Annual Royal Gathering of the Pioneers Big Rapids Pioneer Feb. 19, 1885
The tramp of the pioneers, and the human sea, were both plainly audible and visible at the Armory Hall in this city last evening. As previously announced none were entitled at the Old Settlers' party except those who came into the Muskegon Valley as settlers before the first cars upon the G.R. & L. Railroad entered Big Rapids; and this rule was rigidly adhered to. This regulation, of course, included the children of those families. Never since the organization of the society, seven years ago, has there been such a gatherine of the old pioneers and their children. The old farmers and their wives, who entered the wilderness and stood in the front of the battle - many of them over thirty years since - came - along - distances to greet their old time friends and neighbors. About four hundred people enjoyed the grand old visiting party and its festivities. Seated in groups around about the room, many if the old people truly became young again in their rehearsal of the struggles and trials of years long since relegated to the past. Said one old lady, in speaking of thrity years ago, "I have never known such happiness in a neighborhood, never saw such true and genuine hospitality as existed the first few years of our coming into woods of Mecosta county." And she laughed heartily at the inconveniences to which all were subjected in those early days. "To go outside in those early days," and an old gentleman. "was considered about as much of an understaking as to start on a journey to Boston now. From to two to three days getting to Grand Rapids, through the trackless forest with an ox team, was considered good time. But what did we care. It seemed as we were 'monarchs of all we surveyed' in this splendid north country. We could cut a tree or make our maple sugar, wherever it most convenient, and for a long time there was none to say."
A pleasing and appropriate incidenr occurred in the hall about eleven o'clock. It was announced that Mr. and Mrs. Gooch, of Hersey, had brought two or three bushels of fine apples from their own orchard to distribute as they would have done in times past - among those who had borne a burden and heat of the day and were stikk regarded as dear friends. After the usual hand shaking and friendly greeting were over in the early part of the evening, it was announced that dancing would commence, and this was kept up with now and then an intermission until daylight this morning. The music by Bisbee's Cotillion Band, was all that could be desired. Twenty-four set were formed on the floor, and all dancing at once most of the time until after midnight.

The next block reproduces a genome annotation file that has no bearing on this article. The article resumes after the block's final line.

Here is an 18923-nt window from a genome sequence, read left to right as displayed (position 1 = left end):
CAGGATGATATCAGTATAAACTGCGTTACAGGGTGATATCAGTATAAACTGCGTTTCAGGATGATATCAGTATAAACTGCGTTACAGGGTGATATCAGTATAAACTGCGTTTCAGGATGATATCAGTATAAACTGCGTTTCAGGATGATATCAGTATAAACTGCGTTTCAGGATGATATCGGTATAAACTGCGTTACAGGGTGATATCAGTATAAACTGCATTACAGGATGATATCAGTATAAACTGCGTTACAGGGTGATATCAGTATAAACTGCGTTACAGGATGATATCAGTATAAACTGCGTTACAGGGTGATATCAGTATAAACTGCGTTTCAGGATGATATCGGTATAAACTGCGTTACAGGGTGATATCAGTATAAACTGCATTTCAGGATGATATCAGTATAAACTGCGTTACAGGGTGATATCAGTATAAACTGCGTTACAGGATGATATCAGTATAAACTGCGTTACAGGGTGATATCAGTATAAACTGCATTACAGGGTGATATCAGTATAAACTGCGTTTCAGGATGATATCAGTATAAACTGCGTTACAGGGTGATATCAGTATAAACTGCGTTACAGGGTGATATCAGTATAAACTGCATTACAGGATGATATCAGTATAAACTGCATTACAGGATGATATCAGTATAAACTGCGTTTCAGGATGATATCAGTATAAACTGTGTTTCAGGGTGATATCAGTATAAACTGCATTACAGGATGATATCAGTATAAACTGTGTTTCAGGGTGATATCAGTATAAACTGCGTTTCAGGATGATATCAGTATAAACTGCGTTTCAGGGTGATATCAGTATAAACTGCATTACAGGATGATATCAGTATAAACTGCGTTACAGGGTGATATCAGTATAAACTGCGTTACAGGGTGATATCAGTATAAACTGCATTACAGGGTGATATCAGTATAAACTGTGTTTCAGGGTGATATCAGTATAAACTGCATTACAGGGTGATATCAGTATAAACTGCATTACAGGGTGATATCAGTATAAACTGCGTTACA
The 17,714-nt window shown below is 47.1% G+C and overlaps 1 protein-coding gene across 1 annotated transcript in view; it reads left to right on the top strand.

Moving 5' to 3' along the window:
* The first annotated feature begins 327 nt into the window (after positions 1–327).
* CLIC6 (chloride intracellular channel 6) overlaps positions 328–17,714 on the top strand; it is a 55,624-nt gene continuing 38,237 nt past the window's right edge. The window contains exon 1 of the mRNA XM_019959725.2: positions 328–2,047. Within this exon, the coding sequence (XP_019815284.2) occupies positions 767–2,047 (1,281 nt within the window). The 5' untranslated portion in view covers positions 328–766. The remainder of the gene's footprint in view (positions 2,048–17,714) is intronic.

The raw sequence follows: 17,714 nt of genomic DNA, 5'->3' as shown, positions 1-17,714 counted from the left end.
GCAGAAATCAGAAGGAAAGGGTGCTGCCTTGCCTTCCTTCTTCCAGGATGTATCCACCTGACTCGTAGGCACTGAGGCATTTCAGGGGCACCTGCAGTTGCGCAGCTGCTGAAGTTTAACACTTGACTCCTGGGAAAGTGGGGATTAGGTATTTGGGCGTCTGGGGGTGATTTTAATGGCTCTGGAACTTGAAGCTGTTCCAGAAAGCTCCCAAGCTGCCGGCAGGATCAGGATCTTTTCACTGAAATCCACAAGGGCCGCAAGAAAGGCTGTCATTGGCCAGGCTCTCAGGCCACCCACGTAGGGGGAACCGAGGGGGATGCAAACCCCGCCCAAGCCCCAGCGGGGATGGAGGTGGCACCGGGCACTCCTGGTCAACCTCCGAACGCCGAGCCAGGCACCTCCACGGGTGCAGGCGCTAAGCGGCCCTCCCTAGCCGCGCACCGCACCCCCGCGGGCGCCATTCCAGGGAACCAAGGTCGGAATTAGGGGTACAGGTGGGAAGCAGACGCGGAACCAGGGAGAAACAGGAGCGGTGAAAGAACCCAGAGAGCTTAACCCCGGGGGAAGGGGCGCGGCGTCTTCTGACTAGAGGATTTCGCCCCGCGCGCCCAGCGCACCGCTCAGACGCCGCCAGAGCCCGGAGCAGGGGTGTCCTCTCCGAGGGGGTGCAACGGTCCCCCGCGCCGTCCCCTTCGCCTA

A call was made for the first fifty tickets for supper at 11:30 o'clock, and the parties departed, for the Northern, where a most sumptuous supper was provided by Mr. Roosenvelt, and to which all did ample justice. About 150 ladies and gentlemen sat down at the first tables. The large dining hall was completely filled for the third time before all were served. It woulkd afford us pleasure to furnish our readers a complete bill of fare which the genial landlord furnished on this occasion, as it was truly recherche (?) in its character and abundance. We may be permitted to name a few dishes: Oyster stew, scalloped oysters, cold turkey, cold boiled ham, salads, pickles, jellies, oranges, etc. The hot tea and coffee was superb. All was in excellent order, the waiters obliging and attentive, and not an incident to mar the happiness of the occasion. Supper being over, many departed for their homes, while others again repaired to the hall to indulge in the card playing or dancing for a few hours later. As might be supposed the kind of dancing indulged in on such an occasion was of the old fashipned kind. The contra dance, the cotillion, the waltz and reel were especial favorites. Our reporter was informed that at the close some of the oldest citizens desired an old time moss-back contra-dance, and in old time costume, by first removing coats and boots, tying their suspenders tightly about the waist and "wading in" in their stocking feet. A few sets were formed in this manner and an exceedingly hilarious time was had, one gentleman becoming so excited that his stockings flew off also, but gave him no concern, nor did he allow it to interfere.
At the close of the party Mr. J.G. Palmer, in a feeling and appropriate speech announced that there accumulated in the treasurer's hands from previous years about $155, and it was moved that $100 of this surplus fund be presented to our most worthy and honored citizen, Mr. Charles Shafer, which resolution was instantly and unanimously carried. Considering Mr. Shafer's infirmity and his standing as a citizen, we believe this action will meet with universal approval.
The following is a complete list of those in attendance:
Since the list was not in alpha order, I have taken the liberty to do it, in hopes of making it much easier to find all the names.